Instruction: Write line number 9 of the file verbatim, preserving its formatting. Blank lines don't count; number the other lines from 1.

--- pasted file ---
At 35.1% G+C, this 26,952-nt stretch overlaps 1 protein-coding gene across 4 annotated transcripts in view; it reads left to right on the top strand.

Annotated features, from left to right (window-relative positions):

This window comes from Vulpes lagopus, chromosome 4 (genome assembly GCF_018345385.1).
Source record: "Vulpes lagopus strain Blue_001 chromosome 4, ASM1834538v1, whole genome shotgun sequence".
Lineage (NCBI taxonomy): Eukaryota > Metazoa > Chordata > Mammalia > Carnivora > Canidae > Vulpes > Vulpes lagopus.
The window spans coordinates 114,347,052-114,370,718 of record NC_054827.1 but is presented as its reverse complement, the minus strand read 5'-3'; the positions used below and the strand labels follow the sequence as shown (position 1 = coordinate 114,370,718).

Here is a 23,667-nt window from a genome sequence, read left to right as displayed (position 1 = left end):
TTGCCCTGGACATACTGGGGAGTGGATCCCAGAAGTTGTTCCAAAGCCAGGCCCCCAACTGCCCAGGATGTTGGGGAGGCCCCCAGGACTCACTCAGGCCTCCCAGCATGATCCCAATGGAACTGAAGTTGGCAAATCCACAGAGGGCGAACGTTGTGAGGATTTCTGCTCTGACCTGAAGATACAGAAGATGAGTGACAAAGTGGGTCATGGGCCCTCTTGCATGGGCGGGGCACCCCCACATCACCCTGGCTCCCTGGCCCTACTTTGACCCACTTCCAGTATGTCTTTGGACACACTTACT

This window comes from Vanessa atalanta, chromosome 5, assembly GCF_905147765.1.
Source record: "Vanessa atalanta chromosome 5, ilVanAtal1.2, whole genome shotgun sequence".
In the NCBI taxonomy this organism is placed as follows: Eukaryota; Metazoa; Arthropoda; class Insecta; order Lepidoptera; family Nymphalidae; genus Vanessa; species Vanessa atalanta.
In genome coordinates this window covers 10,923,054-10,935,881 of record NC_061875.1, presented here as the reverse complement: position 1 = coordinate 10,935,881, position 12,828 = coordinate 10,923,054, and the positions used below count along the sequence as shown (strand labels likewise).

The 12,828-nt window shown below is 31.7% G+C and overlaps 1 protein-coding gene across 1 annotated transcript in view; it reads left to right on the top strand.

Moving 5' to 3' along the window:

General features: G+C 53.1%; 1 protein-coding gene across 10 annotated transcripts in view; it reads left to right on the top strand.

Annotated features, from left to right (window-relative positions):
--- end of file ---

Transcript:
This window comes from Vanessa atalanta, chromosome 5, assembly GCF_905147765.1.